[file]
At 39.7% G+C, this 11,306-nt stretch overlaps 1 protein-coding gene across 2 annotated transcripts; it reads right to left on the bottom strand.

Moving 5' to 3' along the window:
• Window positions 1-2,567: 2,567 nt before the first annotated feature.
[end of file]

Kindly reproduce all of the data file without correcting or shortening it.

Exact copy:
At 39.7% G+C, this 11,306-nt stretch overlaps 1 protein-coding gene across 2 annotated transcripts; it reads right to left on the bottom strand.

Moving 5' to 3' along the window:
• Window positions 1-2,567: 2,567 nt before the first annotated feature.